The apparently increased abundance of Hydroides homoceros and the decrease in indigenous taxa support the impression of a change in the fauna, i.e., increase of Lessepsian migrants and decrease of indigenous taxa in these depths, and support the statistically more robust findings reported by Edelist et al (2012) for fishes, as well as for molluscs (H.K. Mienis, pers. comm.) Although additional alien species have recently been reported in the fish and mollusc fauna, our analysis did not find any new taxa in the serpulid fauna. As noted above, the sporadic nature of the current sampling makes it impossible to arrive at a statistically-significant conclusion for the serpulid tubeworms. Thus, our results are reported as a strong impression. We have no present basis of knowing whether the indigenous taxa that were frequent in 3–40 m may still be found in deeper waters. We have used the ITI funding to pay in advance for additional sampling, therefore we expect more data to be accumulated next spring from collections that will be better informed, based on this year's sampling.

Ben-Eliahu, M.N. & D. Fiege (1996). Serpulid tube-worms (Annelida: Polychaeta) of the Central and Eastern Mediterranean with particular attention to the Levant Basin. Sencken. maritima , 28 (1/3): 1–52.

Ben-Eliahu, M.N. & H.A. ten Hove (2011). Serpulidae (Annelida: Polychaeta) from the Suez Canal—From a Lessepsian Migration Perspective (a Monograph), Zootaxa, 2848: 1–147.

Ben-Eliahu, M.N., ten Hove & H.A., Rilov, G. (2012). Estimating lag-time in population buildups of Lessepsian Migrant serpulid tubeworms. The 21st International Zoological Society Meeting (ICZ), Haifa University, Sept. 2–7, 2012, Zoology in a changing world, abstract of talk, p. 15.

Ben-Eliahu, M.N., ten Hove, H.A., Rilov, G., (2012). Buildups of Lessepsian Migrant serpulid tubeworm populations along the Levant Mediterranean coast—an update. The 49th Meeting of the Zool. Soc. Israel, Dec. 9, 2012, Ben-Gurion University of the Negev, (abstracts of talks, online, p. 9).

Edelist, D., Rilov, G., Golani, D., Carlton, J.T., and Spanier, E. (2012). Restructuring the sea: profound shifts in the world's most invaded marine ecosystem. Diversity and Distributions—a Journal of Conservation Biogeography. Published online 24 Aug. 2012 (DOI: 10.1111/ddi.12002).

Sun, Y., Kupriyanova, E.K., B and Qiu, J.W. (2012) COI barcoding of Hydroides: a road from impossible to difficult. Invertebrate Systematics, 2012, 26, 539–547

Appendix: List of hard substrate samples 1, 2, 3

First set of substrate rock samples, April 2012

RTSAN12- Shell Chama pacifica, wo label,

RTSAN22-MY-0.3, Sedot Yam 0–0.3 m 17.05.2012, collected Chipman Ariel, Filograna-Salmacina or Rhodopsis,seemingly empty –set aside

RTSAN3-C24, Caesarea 32°30'24.84" N; 34°51'58.59 E, 24 m, 8.04.2012, empty serpulid tubes

RTSAN4-C10, Caesarea, 32°29'25.87"N; 34°52'58.31"E, 10 m, 8.04.2012, empty serpulid tubes

RTSAN5-C03, Caesarea, 32°29'26.38"N; 34 °53'09.09"E, 3 m, 8.04.2012, non-diagnosed serpulid fragment

RTSAN6-M10, Mikhmoret, 32°23'31.16"N; 34°51'23.11"E, 10 m, 15.04.2012 Serpula hartmanae (3x), Hydroides minax(1x), Hydroides heterocerus (2x), Vermiliopsis infundibulum (2x), non-determined fragments (discard)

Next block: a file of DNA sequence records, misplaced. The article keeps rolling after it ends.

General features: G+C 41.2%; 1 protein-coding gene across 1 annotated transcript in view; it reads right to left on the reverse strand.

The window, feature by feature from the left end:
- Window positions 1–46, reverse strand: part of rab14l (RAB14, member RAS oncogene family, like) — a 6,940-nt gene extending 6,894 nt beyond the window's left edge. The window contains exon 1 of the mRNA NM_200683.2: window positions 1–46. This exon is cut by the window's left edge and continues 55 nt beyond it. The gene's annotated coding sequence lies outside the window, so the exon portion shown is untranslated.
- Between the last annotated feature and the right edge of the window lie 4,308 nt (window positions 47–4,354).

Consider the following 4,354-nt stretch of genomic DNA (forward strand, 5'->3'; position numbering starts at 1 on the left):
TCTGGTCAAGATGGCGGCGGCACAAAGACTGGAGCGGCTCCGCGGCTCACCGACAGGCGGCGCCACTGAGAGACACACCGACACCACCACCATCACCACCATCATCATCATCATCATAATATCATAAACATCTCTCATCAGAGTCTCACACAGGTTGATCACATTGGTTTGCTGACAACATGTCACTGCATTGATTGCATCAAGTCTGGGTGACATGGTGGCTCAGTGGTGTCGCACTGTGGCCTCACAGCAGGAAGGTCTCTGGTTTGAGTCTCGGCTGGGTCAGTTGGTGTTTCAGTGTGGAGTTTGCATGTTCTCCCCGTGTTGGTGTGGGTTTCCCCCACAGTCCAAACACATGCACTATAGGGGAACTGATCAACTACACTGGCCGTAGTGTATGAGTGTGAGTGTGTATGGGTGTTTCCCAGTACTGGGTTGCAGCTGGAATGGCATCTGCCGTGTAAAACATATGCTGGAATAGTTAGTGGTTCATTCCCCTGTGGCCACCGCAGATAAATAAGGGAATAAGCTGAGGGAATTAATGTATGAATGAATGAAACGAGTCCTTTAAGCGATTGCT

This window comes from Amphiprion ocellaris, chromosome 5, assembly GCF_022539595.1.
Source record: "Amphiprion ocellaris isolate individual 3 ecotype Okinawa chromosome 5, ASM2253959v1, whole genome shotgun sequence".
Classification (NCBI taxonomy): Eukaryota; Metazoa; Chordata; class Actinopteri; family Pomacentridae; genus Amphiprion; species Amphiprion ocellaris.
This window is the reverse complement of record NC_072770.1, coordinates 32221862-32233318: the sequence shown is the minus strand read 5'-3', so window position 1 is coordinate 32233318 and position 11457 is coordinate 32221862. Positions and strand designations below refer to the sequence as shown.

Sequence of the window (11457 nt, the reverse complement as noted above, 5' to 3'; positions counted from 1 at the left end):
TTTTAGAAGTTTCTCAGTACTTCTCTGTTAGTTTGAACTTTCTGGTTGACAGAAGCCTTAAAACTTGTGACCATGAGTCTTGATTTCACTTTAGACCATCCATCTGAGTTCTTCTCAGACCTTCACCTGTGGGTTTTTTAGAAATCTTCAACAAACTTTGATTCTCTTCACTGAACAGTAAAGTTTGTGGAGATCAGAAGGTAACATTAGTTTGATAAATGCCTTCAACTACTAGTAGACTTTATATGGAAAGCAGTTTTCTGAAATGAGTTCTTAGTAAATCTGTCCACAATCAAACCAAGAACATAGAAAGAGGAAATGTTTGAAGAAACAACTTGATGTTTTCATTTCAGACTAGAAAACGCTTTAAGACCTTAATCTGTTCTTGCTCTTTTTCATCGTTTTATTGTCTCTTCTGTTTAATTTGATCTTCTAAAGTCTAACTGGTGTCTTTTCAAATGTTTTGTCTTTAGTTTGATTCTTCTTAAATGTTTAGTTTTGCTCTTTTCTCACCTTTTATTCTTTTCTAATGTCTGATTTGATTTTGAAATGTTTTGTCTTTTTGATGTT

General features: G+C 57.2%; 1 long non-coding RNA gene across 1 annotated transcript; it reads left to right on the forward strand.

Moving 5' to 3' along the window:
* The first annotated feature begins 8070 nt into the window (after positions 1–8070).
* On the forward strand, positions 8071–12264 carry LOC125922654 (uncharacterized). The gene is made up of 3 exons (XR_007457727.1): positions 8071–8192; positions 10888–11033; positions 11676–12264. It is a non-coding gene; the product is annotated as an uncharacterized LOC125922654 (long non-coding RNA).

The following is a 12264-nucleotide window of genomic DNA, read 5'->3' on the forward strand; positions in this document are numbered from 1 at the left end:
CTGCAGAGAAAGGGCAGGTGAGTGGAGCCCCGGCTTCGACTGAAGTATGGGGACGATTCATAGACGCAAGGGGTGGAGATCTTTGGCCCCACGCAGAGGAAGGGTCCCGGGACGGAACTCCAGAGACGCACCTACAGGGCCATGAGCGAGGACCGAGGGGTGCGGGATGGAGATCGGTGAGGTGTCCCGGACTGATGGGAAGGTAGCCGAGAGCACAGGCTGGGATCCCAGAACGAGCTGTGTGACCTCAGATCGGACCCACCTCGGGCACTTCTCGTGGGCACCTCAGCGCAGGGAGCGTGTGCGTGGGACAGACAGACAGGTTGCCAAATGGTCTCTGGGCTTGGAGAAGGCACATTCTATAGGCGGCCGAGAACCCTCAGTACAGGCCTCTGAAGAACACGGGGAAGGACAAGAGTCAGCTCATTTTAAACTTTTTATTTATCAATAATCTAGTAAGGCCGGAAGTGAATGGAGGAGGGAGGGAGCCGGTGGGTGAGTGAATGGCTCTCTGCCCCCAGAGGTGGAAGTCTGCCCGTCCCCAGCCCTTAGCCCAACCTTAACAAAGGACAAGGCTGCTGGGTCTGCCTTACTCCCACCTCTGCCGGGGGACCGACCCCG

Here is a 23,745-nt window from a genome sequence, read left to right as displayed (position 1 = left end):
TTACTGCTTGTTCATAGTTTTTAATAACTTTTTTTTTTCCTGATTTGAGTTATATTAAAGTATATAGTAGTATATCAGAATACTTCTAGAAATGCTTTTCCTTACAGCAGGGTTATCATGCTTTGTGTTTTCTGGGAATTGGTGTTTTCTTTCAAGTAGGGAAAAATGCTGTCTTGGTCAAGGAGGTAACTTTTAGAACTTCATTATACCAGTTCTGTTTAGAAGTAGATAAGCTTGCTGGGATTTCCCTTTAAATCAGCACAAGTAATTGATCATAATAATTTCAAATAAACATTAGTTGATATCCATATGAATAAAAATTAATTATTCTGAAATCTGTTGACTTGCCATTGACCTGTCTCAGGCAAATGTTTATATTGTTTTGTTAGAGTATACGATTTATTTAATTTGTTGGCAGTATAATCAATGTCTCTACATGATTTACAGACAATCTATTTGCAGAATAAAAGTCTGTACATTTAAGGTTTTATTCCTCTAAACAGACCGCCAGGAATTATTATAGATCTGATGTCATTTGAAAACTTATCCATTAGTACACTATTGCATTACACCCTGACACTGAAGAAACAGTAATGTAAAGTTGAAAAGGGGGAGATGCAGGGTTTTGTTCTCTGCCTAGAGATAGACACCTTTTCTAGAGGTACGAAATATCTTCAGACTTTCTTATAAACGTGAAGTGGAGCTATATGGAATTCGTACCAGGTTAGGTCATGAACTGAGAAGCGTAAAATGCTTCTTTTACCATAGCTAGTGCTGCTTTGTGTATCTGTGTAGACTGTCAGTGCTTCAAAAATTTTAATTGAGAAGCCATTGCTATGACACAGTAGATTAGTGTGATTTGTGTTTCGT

RTSAN7-M04, Mikhmoret, 32°23'38.90" N; 34°51'39.2" E; 4 m, 15.04.2012, minute serpulids not yet studied

RTSAN8-M02, Mikhmoret , 32°24'08.6"N; 34°51'52.45" E, 2 m,15.04.2012, "Mikhmoret beach”, empty serpulid tubes

RTSAN10-RH10, Rosh Hanikrah, 33°04'28.52"N; 35°05'35.80"E; 10 m, 22.04.2012, empty serpulid tubes,

RTSAN11-RH04, Rosh Hanikrah, 33°04'04.34N; 35°06'07.42" E; 4 m, 22.04.2012, empty serpulid tubes,

RTSAN12-AC18, Achziv 33°02'48.52" N; 35°04'58.60"E, 18 m, 2.06.2012, Serpula hartmanae (1 x), Hydroides heterocerus (1 x), several different empty tubes

RTSAN ?qq4, --Sample without label-- SWL-3, Hydroides minax.

Can sample be RTSAN 9 or 13 or 14?

Second set of substrate rock samples, June 2012

RTSAN15-RH18, Rosh Hanikra, 33°03' 57.5" N; 35°05' 33.85" E, 18 m, 22.06.2012, Serpula hartmanae (1 x), Hydroides heterocerus (1 x), several different empty tubes including V. labiata tube, crumbly rocks

RTSAN16-AC20, Akhziv, 33°02' 37.4" N; 35°04'47.3" E, 20 m, 22.06.2012, Serpula hartmanae (5 x), Hydroides diramphus (1 x), Hydroides heterocerus (1 x), minute non-determind2,

RTSAN ?17-AC10, ?Akhziv, 33°02' 35.38" N; 35°04'59.67" E, 10 m, 22.06.2012, (reconstructed sample data), Serpula hartmanae (2 x), Hydroides heterocerus (1 x), Spirobranchus tetraceros (6 x), fragment2 reconstructed sample label, presumably Akhziv sample, crumbly coralligenous algae

RTSAN19-Ak08, Akko, 32°55' 39.51" N; 35°02' 54. "E, 08 m, 24.06.2012, Hydroides minax (1 x), Spirobranchus tetraceros (6 x), fragment n.d.

RTSAN20-As01, Ashdod 1, 31°46' 55.2" N; 34°35'08.1" E, 30 m, 20.06.2012, Serpula hartmanae |(4x), Hydroides heterocerus (1 x), Hydroides minax (1 x), empty tube of Vermiliopsis labiata

RTSAN24-SY20, Sedot Yam, – , 10 m, 18.06.2012, Hydroides minax (1),

RTSAN25-SY20, Sedot Yam, – , 04 m, 18.06.2012, Serpula hartmanae (2 x), Hydroides minax (2 x),

RTSAN-?qq1-- sample information missing, Substrate like RTSAN 16 so? Location presumably Akhziv, Serpula hartmanae (6 x), Salmacina filograna2,

RTSAN-?qq2-- sample information missing, Substrate like RTSAN 16 so? Location presumably Akhziv, Serpula hartmanae (1 x), Hydroides heterocerus (4x),Vermiliopsis infundibulum (2), empty Serpula hartmanae and Vermiliopsis labiata tubes,

1Samples of this ITI project collected by Rami Tsadok, Sedot Yam, code-labelled RTSAN

(= Rami Tsadok, Ariel Chipman & Nechama Ben-Eliahu).

2Serpulid to be further studied.

3Sample label lacking. (Several of the samples did not contain serpulid material, .five samples contained only empty tubes, for three of samples the corresponding data was lacking.),.